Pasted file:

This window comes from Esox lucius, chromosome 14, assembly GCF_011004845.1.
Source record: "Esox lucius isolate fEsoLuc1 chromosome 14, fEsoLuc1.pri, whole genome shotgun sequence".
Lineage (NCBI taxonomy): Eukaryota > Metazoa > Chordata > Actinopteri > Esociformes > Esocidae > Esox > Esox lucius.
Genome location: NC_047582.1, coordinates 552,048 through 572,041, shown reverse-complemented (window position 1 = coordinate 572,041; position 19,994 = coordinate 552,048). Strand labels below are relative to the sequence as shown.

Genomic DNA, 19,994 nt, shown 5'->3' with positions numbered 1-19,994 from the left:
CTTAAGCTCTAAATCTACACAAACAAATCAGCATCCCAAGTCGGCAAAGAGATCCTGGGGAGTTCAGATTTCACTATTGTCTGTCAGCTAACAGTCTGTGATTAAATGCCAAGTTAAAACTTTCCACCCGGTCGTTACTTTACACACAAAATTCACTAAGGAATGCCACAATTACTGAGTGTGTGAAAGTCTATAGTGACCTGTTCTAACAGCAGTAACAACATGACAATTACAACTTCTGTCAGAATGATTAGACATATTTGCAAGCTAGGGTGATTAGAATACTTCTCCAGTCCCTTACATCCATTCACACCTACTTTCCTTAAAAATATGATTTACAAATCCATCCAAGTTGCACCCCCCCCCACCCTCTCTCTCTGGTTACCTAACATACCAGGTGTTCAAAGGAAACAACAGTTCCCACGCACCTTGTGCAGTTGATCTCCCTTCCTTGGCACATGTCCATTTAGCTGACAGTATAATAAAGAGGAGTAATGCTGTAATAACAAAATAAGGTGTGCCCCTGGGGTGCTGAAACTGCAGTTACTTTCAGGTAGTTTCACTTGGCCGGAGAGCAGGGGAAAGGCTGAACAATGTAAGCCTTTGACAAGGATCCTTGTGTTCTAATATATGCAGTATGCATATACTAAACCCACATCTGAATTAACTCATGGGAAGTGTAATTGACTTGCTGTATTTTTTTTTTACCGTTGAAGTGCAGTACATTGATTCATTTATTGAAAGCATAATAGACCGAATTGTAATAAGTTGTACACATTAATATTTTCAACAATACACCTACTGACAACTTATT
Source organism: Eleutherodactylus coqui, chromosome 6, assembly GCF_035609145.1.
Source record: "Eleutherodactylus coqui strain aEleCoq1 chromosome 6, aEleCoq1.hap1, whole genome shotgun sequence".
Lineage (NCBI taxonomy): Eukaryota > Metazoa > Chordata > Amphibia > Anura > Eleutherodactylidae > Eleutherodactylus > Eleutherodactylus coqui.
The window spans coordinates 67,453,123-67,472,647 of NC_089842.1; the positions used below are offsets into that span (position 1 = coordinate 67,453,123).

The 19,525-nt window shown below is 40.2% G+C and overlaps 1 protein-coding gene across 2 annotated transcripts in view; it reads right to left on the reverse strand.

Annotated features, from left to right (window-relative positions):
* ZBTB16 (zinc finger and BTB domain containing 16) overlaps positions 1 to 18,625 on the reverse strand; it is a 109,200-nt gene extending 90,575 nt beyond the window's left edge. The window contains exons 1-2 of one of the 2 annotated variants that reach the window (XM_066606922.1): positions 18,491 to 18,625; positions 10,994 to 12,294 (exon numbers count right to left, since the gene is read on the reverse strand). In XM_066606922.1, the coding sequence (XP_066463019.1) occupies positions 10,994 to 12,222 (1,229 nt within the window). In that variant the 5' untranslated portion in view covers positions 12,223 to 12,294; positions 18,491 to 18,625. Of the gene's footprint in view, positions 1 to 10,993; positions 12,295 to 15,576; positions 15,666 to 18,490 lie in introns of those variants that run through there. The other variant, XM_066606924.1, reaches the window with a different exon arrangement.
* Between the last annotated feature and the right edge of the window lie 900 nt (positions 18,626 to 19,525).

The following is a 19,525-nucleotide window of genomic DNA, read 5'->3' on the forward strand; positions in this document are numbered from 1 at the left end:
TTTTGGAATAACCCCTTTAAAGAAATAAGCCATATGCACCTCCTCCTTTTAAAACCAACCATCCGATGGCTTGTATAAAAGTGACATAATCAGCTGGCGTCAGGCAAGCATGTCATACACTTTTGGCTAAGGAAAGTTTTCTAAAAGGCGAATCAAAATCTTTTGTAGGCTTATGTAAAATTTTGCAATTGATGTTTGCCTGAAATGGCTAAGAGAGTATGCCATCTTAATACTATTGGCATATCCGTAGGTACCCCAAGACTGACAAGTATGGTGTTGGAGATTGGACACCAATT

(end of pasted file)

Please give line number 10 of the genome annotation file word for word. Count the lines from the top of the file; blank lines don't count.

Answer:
The window spans coordinates 67,453,123-67,472,647 of NC_089842.1; the positions used below are offsets into that span (position 1 = coordinate 67,453,123).